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The bottom side of the injector, removed.

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Pull the injector out of its mount, click the new one in, and reinstall. Make sure the new one has the same thick sealing o-ring as the original. Reinstall the injector in the intake system, but leave the intake detached.

The ignition system is mounted to the cylinder, remove that next. It's on the left side of the bike. Remove the plug off the sparkplug, and pull the ignition coil off with the two bolts securing it:

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Remove the mounting plate for it too:

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With the intake and everything else out of the way, remove the cam chain tensioner. It's on the top of the cylinder.

Honda advises removing the EVIL BASTARD SCREW on the middle of the cam chain, then using their $100 tensioner (basically a tiny clamp) to keep it locked wherever it was before. You should totally do that. I didn't and it turned out fine. $100 for an ounce of metal is insane, and I refuse to pay for it. Even if I had wanted to use the tool, the tensioner tightener is underneath that philips head screw in the middle. At least on my bike, that screw was tightened by a pissed off gorilla on steroids. I couldn't get it off while it was still in the engine. I ended up clamping the tensioner to my bench and removed the screw with a hammer drill and a bit. You might get lucky and be able to just unscrew it. Anyways, I'll get to that when we reinstall it. For now, just remove the two bolts and pull the tensioner out.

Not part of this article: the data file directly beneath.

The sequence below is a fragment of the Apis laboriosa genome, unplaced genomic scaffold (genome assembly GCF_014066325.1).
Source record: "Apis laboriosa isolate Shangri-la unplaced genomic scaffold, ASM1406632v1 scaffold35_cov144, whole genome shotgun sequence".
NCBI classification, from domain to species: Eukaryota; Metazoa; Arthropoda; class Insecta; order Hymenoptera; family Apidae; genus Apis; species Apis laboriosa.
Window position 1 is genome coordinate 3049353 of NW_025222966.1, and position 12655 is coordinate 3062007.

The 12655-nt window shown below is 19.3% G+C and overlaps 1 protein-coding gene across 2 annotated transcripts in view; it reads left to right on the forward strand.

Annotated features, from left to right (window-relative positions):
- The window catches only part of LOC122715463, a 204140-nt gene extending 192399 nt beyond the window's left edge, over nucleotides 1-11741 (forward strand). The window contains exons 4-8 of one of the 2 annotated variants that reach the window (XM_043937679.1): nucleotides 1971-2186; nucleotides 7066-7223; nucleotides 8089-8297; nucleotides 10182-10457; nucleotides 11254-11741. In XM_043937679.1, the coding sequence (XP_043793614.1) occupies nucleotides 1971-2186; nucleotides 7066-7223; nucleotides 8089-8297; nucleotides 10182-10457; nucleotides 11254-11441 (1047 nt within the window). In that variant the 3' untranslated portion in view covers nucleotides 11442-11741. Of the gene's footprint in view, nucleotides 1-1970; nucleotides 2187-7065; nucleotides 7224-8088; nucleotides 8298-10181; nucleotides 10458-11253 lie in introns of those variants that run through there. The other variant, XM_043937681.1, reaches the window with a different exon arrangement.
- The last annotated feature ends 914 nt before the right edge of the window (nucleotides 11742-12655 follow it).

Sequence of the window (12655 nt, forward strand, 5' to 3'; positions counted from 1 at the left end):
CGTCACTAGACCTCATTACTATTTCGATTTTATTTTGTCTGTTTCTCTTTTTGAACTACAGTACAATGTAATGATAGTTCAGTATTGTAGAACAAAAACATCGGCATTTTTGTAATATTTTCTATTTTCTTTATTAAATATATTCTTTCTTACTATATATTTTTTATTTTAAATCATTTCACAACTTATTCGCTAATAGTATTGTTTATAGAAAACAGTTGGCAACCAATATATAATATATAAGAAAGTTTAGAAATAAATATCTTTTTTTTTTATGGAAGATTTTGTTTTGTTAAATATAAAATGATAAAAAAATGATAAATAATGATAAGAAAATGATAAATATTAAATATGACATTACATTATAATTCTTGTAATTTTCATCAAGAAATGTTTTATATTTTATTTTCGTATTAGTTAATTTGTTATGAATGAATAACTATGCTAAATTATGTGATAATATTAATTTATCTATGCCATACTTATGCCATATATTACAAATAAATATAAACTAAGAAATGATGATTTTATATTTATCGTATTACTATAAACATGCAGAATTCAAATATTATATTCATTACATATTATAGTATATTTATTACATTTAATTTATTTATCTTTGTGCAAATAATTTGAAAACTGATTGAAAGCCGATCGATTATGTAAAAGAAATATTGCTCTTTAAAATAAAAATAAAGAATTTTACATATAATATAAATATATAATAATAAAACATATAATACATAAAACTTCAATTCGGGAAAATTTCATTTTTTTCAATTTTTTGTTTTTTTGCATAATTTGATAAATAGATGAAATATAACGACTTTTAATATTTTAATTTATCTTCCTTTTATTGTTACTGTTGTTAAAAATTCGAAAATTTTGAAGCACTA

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Note in the second picture how the tensioner is fully extended. When it was in the bike, the piston looking thingy on the left was way more retracted into the housing. The Honda tensioner part that costs $100 (which is ludicrous) would hold it in place. Did I mention it's ridiculous that they want $100 for basically a tiny clamp?

I digress. Set the tensioner and its gasket aside, you'll worry about it again during reassembly.

Now that the cam chain is untensioned, remove the camshaft gear, behind where the water pump was, by removing the two allen screws.

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It's difficult to remove, and even harder to reinstall later. Be patient, and don't force it.